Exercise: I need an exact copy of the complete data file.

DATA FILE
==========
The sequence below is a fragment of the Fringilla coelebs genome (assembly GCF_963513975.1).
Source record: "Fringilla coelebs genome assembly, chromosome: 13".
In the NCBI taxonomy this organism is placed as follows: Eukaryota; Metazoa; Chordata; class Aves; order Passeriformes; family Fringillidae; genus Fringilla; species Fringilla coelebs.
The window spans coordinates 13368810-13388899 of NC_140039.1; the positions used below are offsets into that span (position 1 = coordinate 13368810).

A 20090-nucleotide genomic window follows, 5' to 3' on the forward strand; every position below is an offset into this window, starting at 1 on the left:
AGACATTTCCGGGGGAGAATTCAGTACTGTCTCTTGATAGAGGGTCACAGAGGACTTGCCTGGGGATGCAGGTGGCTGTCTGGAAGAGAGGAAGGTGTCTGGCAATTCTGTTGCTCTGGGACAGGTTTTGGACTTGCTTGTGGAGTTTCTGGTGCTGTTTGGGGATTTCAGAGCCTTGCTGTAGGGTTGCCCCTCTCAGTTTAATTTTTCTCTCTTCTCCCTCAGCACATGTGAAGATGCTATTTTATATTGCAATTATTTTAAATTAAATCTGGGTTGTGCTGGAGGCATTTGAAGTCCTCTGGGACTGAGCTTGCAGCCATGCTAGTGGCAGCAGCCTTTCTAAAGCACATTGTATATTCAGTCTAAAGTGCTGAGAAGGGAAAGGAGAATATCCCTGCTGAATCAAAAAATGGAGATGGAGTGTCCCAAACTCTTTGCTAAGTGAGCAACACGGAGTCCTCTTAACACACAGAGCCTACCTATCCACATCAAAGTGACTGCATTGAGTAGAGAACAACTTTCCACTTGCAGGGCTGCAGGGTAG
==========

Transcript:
The sequence below is a fragment of the Fringilla coelebs genome (assembly GCF_963513975.1).
Source record: "Fringilla coelebs genome assembly, chromosome: 13".
In the NCBI taxonomy this organism is placed as follows: Eukaryota; Metazoa; Chordata; class Aves; order Passeriformes; family Fringillidae; genus Fringilla; species Fringilla coelebs.
The window spans coordinates 13368810-13388899 of NC_140039.1; the positions used below are offsets into that span (position 1 = coordinate 13368810).

A 20090-nucleotide genomic window follows, 5' to 3' on the forward strand; every position below is an offset into this window, starting at 1 on the left:
AGACATTTCCGGGGGAGAATTCAGTACTGTCTCTTGATAGAGGGTCACAGAGGACTTGCCTGGGGATGCAGGTGGCTGTCTGGAAGAGAGGAAGGTGTCTGGCAATTCTGTTGCTCTGGGACAGGTTTTGGACTTGCTTGTGGAGTTTCTGGTGCTGTTTGGGGATTTCAGAGCCTTGCTGTAGGGTTGCCCCTCTCAGTTTAATTTTTCTCTCTTCTCCCTCAGCACATGTGAAGATGCTATTTTATATTGCAATTATTTTAAATTAAATCTGGGTTGTGCTGGAGGCATTTGAAGTCCTCTGGGACTGAGCTTGCAGCCATGCTAGTGGCAGCAGCCTTTCTAAAGCACATTGTATATTCAGTCTAAAGTGCTGAGAAGGGAAAGGAGAATATCCCTGCTGAATCAAAAAATGGAGATGGAGTGTCCCAAACTCTTTGCTAAGTGAGCAACACGGAGTCCTCTTAACACACAGAGCCTACCTATCCACATCAAAGTGACTGCATTGAGTAGAGAACAACTTTCCACTTGCAGGGCTGCAGGGTAG